“We don’t have absolute knowledge of what we are going to find. It is a matter of repetitive testing,” says AIA head and academy board member Norman Koonce about the academy’s general program. “Several workshop topics have particular implications for scientific research related to health care.”

The current Latrobe Fellowship, which is funded by several thousand AIA fellows who are top-ranking AIA members, was awarded this year to architect Gordon Chong of San Francisco’s Chong Partners Architecture along with Kaiser Permanente and the University of California at Berkeley for research on “Multicultural Influences on Healthcare Design.”

Building on the work done by Mr. Eberhard, their goal is to create a model design for a fully equipped medical care facility for people of many different cultures.

“It’s an expansion of what the academy has been doing,” Mr. Chong says. “The academy encourages and frames issues, whereas what we are doing is undertaking research. … Health care is a natural because it involves science, and scientists are more receptive to what we are doing rather than, say, retail or marketing. And buildings are important in an environmental setting because they influence communities in many ways.” The university, he says, “will give rigor to the research we believe necessary to make the work credible.”

Studies have been ongoing for 30 years regarding the design of health care facilities, says Dr. Esther Sternberg, director of the Molecular, Cellular and Behavioral Integrative Neuroscience Program at the National Institute of Mental Health, who is one of the academy’s board members participating in next month’s workshop. She mentions an environmental psychologist’s work that showed how patients whose beds were next to windows improved faster.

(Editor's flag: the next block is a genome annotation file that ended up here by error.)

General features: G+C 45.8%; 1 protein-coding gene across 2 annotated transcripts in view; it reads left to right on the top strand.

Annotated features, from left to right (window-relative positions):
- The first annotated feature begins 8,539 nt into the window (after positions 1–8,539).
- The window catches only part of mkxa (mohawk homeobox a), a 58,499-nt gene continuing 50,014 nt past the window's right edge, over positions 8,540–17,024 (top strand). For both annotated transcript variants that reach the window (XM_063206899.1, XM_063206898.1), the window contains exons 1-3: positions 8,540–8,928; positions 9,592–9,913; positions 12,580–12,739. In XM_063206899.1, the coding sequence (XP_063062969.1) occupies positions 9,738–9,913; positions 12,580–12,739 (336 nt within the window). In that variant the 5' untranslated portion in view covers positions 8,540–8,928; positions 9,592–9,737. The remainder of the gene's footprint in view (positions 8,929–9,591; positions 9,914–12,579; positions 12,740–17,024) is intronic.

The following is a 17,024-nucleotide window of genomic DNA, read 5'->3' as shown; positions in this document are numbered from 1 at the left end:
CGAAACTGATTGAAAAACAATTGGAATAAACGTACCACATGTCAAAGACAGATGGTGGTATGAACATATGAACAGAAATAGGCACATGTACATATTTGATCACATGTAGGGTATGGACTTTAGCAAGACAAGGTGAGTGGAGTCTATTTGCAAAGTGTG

“But that [study] doesn’t take it all the way through the basic science of brain function,” she says.

The task of bringing the disciplines of architecture and neuroscience together “involves learning completely different languages on both sides,” she asserts. “Architects have certain approaches to problem solving that in many ways is based on intuition. Neuroscientists design hypotheses to support or dismiss theories. That doesn’t mean knowledge bases can’t inform one another.”

“Working with the National Institutes of Health, we have been privy to their development of mechanisms to show in what way enzymes are being secreted in the brain that bring about identifiable responses in the human body,” says Mr. Koonce, making note of research done on the relative ability of patients to recover from heavy anesthesia. (“A patient who, when awake, has as a pastoral painting and not apparatus as the first object they see, recovers full consciousness twice as fast,” he explains.)

“[Neuroscientists] also now are gaining the ability to identify ways in which the physical environment causes those responses. Tom Albright [professor of the Vision Center Laboratory at the Salk Institute for Biological Studiescq in San Diego] has made some statements about the fact that it is the environment that actually influences the way the brain is shaped and formed,” he says. “If we are successful in uncovering what I think we can, we will compare ourselves to medical professionals in the late 19th century when they had all the medical training possible, but at that time they didn’t even know germs existed.”